This was one of those times.

“I can see you,” she said to the being at the far end of the hallway.

“No you can’t!” the Queen called back. “I’m hiding.”

Tennyson rolled her eyes. “Come out where I can see you, ma’am. Waddle waddle, as it were.”

After a moment’s hesitation, the head of a small penguin looked around the far corner. This was Queen Isabel’s newest alternate body, and it was partially for stunts like that her country had exiled her into space. What the Queen wanted more than anything was a night with Bellingham, but the secret agent steadfastly refused to give in to her desires and there really wasn’t anything she could do about it.

The Last Cathedral was his space station, after all.

With nearly fifty feet between them, Miss Feathers was perfectly happy to stand in place and watch the small penguin waddle all the way-

Her view of the Queen was interrupted when a holographic image of a woman’s face with wavy, brunette hair appeared in the air between them. There were waves of blue and green energy on either side of her head, and they seemed to be pushing that face directly towards Miss Feathers. Tennyson thought it was like looking down a rabbit hole, and in seconds the image of the woman’s face was gone, replaced by a central darkness around the energy.

“What is it?” Queen Isabel asked in a squeaky voice.

“It’s not breakfast, ma’am,” Tennyson remarked. “I think you should go get Bellingham now,” she instructed, but before Isabel could waddle away, something fell out of the black hole to land with a painful thud on her butt.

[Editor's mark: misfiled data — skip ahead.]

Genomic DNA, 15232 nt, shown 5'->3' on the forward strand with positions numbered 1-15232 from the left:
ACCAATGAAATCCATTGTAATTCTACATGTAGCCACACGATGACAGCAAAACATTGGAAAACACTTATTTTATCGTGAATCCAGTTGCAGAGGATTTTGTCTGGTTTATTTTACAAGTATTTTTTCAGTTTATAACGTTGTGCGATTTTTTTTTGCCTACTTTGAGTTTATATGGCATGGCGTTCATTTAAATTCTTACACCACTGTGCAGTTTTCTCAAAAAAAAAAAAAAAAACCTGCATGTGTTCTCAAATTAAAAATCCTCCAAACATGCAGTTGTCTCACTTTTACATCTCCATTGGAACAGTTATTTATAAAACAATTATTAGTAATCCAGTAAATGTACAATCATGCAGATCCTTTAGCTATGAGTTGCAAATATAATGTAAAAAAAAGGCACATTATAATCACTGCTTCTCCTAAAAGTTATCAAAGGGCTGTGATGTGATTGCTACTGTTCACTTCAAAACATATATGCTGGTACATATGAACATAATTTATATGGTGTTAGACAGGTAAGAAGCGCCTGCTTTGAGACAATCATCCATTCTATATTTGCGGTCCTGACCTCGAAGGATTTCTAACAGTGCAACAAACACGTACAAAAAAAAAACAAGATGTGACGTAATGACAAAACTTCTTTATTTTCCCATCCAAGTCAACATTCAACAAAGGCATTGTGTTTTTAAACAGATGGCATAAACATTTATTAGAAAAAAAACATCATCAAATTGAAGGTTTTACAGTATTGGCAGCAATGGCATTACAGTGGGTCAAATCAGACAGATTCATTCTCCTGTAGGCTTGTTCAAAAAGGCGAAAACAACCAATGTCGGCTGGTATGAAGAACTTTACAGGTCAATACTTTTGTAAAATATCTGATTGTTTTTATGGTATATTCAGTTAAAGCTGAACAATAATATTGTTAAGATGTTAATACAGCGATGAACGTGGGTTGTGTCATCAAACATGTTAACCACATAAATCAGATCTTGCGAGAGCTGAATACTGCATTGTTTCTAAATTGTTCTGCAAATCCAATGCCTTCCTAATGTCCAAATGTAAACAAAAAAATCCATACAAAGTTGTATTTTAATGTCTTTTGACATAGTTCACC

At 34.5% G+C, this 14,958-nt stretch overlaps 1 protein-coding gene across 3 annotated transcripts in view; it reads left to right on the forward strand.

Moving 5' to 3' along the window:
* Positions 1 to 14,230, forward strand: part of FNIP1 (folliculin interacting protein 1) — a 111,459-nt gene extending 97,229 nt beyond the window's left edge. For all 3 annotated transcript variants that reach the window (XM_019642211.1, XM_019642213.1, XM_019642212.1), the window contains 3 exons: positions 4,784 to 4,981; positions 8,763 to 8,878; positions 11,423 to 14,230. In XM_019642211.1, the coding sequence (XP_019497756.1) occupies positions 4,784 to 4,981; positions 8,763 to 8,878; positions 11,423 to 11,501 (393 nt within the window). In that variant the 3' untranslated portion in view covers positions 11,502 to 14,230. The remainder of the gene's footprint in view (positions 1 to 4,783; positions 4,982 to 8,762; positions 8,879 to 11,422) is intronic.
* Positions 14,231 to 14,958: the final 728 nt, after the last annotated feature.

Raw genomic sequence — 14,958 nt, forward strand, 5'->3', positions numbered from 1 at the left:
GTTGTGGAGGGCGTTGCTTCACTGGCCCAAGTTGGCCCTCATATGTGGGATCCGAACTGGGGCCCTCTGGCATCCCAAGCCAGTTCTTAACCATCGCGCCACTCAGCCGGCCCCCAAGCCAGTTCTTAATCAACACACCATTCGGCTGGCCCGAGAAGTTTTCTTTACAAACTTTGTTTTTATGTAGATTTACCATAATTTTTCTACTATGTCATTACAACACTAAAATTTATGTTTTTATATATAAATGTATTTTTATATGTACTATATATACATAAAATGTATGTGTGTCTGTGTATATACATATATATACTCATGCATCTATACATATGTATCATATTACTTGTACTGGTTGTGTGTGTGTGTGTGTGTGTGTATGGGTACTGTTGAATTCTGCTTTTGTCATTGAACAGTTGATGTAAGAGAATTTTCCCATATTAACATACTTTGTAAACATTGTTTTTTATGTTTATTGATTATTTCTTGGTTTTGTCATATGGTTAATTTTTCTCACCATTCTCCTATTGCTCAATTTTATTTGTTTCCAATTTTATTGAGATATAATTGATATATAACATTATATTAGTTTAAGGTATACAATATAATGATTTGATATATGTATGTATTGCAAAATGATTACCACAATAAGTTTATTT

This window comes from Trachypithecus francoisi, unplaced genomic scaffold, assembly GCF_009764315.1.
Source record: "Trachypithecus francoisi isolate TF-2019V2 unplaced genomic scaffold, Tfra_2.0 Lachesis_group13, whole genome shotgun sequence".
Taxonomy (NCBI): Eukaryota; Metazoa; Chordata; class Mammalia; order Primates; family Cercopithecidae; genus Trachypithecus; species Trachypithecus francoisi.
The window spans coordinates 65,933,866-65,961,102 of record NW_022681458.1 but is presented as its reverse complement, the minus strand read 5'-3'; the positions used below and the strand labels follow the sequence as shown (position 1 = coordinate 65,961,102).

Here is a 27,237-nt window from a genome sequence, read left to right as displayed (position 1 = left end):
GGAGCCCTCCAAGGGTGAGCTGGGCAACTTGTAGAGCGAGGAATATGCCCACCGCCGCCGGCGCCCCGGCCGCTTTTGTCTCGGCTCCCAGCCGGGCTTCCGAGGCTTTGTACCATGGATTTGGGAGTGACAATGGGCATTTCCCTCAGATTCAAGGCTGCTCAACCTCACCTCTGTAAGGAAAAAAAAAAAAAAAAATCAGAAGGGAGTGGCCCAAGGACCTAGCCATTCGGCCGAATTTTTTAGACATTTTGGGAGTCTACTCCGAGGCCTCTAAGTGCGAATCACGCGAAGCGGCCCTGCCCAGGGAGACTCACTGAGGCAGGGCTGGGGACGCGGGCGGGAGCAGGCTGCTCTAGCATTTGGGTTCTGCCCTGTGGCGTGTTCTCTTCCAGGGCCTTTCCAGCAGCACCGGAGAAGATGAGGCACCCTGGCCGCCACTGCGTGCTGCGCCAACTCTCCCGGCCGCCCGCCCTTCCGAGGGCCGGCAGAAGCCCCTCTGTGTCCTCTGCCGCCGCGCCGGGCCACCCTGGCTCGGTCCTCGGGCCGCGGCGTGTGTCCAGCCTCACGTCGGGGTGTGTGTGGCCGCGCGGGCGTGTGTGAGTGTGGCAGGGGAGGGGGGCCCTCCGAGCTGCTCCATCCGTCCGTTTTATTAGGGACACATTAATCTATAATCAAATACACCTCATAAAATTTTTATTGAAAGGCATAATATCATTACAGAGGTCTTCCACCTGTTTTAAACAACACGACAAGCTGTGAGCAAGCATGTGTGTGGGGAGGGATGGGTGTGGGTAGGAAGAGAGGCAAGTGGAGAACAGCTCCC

“Ouch,” the dark-haired woman said, looking up at Tennyson, then looking to her right at the nearest doorway, and then finally to her left, where she could just see over the bottom of the window to see the Earth.

“Finally!” Jill yelled, pumping her fist.

“Excuse me?” Miss Feathers asked.

“This is space, right?” she asked, pointing to the Earth. “Last time this happened, it was Hanna who got to go to space. Or pretend space. It’s hard to tell. About time I get to do it, though.”

Miss Feathers blinked. “Hanna? Are you … are you Jill Masters?”

It was Jill’s turn to be surprised. “I am. How did you know that?”

“Get her off my ship!” Queen Isabel yelled, waddling up the hallway.

“Is that a penguin?” Jill asked. “Penguins in space. Nice.”

Before the Queen could work up the proper amount of indignation, the tunnel screeched impressively, and then exploded in a not very impressive display of sparks.

“That was rather a letdown,” Jill remarked.

“That was your ride home,” Tennyson replied smartly, as if this happened every day. “Come along,” she ordered. “Let’s go find Bellingham.”

“Bellingham?” Jill asked, jumping to her feet. “Wait, am I in the future?”

“Yes.”

“But … but I did not think that was possible,” she said, knowing there was a powerful collective at the end of existence called the Metronome that forbid anyone to move forward in time.

“It’s not possible,” Miss Feathers sighed.

“Well … that makes this seem like kind of a big deal.”

“Trust me, Miss Masters,” Tennyson said without turning around, “in these parts, time breaks all the time. Especially on todays. Now come along, I’ll show you where we keep the time glue.”

“You have time glue?”

Miss Feathers sighed.

“What’s her problem?” Jill asked the penguin.

“This is going to cause lots of paperwork,” the queen answered. “Also, no such thing as time glue. I think. I’ll be honest, they don’t tell me everything.”

Read the rest in GUNFIGHTER GOTHIC: RUBBER SUITED MONSTERS (A Tribute to Doctor Who).

Thanks for reading, all.